October 12, 2011
Sermon by the Rev. Dr. Jonathan Strandjord, ELCA staff
This gospel text is complicated . . .strange . . . even dangerous (especially if the reader or hearer has any leaning toward anti-semitism). It would be so much easier to preach on the first or second lesson—and then of course, there is that consistently chart-topping psalm: good old #23. Or if one is going to insist on preaching this parable, Luke’s version is so much less messy, less distressing, even displaying some of that elegant touch Luke brings to every narrative.
But strange and dangerous as Matthew’s version is, there’s nourishment here too—at least three important things worth chewing on. Two of them also occur in Luke. But there’s also a unique third course—a Matthean dessert.
But we’re not going to start with dessert. No, first comes a salad course—some sharp-tasting field greens in an almost-entirely-vinegar vinaigrette: something to wake a body up. This text is in part a wake-up call to all who hear God’s word of invitation: “Pay attention! Don’t miss it! Don’t delay! The feast is NOW.” That’s pretty much all I heard in this parable for many years; it was summed up in what was (at least way back in the sixties in Northwest Washington) a standard bible camp song:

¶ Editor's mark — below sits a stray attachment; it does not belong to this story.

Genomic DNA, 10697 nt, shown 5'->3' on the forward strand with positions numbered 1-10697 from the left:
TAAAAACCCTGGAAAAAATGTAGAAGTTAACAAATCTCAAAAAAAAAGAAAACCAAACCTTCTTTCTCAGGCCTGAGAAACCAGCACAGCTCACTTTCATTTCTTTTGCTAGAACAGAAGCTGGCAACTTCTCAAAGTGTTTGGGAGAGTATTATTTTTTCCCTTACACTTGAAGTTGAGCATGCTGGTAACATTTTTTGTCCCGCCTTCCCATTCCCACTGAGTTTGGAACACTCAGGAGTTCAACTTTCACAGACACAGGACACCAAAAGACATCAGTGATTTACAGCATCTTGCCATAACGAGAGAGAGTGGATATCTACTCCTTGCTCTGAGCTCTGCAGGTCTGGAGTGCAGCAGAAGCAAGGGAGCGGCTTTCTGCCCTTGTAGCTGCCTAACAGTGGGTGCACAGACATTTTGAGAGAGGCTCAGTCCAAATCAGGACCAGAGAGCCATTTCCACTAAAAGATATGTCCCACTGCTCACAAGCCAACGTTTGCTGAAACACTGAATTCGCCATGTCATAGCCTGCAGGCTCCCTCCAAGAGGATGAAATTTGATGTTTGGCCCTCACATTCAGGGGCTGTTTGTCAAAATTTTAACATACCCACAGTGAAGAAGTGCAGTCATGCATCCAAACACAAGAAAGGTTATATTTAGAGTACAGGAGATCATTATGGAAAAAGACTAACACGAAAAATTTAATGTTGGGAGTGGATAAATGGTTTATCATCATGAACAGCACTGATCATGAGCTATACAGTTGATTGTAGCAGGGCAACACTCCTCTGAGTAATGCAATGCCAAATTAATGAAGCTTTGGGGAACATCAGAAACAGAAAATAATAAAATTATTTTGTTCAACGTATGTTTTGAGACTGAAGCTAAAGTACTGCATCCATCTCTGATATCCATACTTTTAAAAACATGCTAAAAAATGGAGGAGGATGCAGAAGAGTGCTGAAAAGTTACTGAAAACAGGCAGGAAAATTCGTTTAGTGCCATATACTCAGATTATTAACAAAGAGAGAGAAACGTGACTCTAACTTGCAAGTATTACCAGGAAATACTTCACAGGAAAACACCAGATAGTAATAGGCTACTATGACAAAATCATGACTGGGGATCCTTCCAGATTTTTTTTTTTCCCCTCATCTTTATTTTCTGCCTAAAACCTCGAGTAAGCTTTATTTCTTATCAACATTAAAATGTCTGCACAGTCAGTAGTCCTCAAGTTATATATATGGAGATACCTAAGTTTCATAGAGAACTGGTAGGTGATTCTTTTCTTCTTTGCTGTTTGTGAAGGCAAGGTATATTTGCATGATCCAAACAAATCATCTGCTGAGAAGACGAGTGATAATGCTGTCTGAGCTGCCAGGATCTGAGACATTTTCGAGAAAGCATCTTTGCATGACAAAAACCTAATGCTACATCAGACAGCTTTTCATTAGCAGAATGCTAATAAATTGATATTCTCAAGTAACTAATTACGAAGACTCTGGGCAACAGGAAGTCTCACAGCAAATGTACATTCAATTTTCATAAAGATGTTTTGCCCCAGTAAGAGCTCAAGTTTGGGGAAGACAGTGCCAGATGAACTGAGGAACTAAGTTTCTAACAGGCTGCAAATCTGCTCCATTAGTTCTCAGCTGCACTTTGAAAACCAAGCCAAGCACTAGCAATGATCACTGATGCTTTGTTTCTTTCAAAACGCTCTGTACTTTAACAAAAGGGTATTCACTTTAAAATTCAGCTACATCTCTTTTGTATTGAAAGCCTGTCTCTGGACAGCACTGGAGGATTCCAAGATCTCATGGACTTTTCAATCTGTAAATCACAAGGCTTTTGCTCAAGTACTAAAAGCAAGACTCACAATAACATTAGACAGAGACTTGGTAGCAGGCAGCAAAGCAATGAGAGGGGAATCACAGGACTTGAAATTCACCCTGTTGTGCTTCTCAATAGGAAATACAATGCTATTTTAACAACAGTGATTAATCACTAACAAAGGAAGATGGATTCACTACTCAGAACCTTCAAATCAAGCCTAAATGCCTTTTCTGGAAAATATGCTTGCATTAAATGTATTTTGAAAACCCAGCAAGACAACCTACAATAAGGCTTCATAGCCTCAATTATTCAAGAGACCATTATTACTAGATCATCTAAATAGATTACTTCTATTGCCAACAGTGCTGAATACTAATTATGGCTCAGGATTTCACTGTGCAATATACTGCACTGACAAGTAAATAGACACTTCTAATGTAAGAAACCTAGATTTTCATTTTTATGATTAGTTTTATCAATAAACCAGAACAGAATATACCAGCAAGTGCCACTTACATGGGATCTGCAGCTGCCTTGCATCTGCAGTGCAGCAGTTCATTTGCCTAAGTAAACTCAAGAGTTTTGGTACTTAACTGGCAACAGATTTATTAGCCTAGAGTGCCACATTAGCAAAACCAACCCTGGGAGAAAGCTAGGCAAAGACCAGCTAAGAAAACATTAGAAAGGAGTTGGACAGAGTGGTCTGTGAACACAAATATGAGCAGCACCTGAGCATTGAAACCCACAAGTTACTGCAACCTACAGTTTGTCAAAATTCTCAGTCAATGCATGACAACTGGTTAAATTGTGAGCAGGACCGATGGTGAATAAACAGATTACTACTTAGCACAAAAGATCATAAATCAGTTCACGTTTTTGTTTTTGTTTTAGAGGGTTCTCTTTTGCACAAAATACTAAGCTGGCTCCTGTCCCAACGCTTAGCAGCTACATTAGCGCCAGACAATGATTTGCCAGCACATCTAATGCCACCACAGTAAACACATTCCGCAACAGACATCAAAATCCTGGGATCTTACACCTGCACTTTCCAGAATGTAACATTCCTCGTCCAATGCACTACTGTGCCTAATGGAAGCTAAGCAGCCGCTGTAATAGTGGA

I cannot come; I cannot come to the banquet, don’t trouble me now;
I have married a wife, I have bought me a cow;
I have fields and commitments that cost a pretty sum;
Pray hold me excused, I cannot come.
Yes—what we were singing around the campfire was actually Luke’s version of the parable, not Matthew’s (which would, come to think of it, be a pretty dramatic song!). But both versions warn against delay. The parable is a warning against indifference to the good news of God’s in-breaking kingdom; it is a warning against preferring our own little plans, purposes, schemes and agendas as more important than the reign of God. This text is a bracing tonic. But that is not all it delivers.
For this text doesn’t only speak to us as God’s invited guests. Just as important, it speaks to us as apostles (“sent ones”). And to the sent ones, it delivers a second course—some comfort food.
Consider the king’s slaves. They seem to have pretty good duty, a happy assignment. I mean, they’re not collecting taxes or serving warrants—they’ve got an invitation to a royal wedding to deliver! But their first round of announcements yields nothing. And the second round brings derision, even violence. So, where’s the comfort, the good news for “sent ones”? The king sends them out yet a third time—and now to everyone they meet, everyone they can find (both good and evil). And lo and behold, the banquet hall is filled.
Matthew’s gospel was written to a community under stress, facing strong opposition; to an apostolic (“sent”) community that encountered resistance and rejection. To such a community, this parable says, “Fear not!”—the gospel will gain a hearing; God’s word will not return empty. The banquet for all peoples that Isaiah prophesied is beginning even now.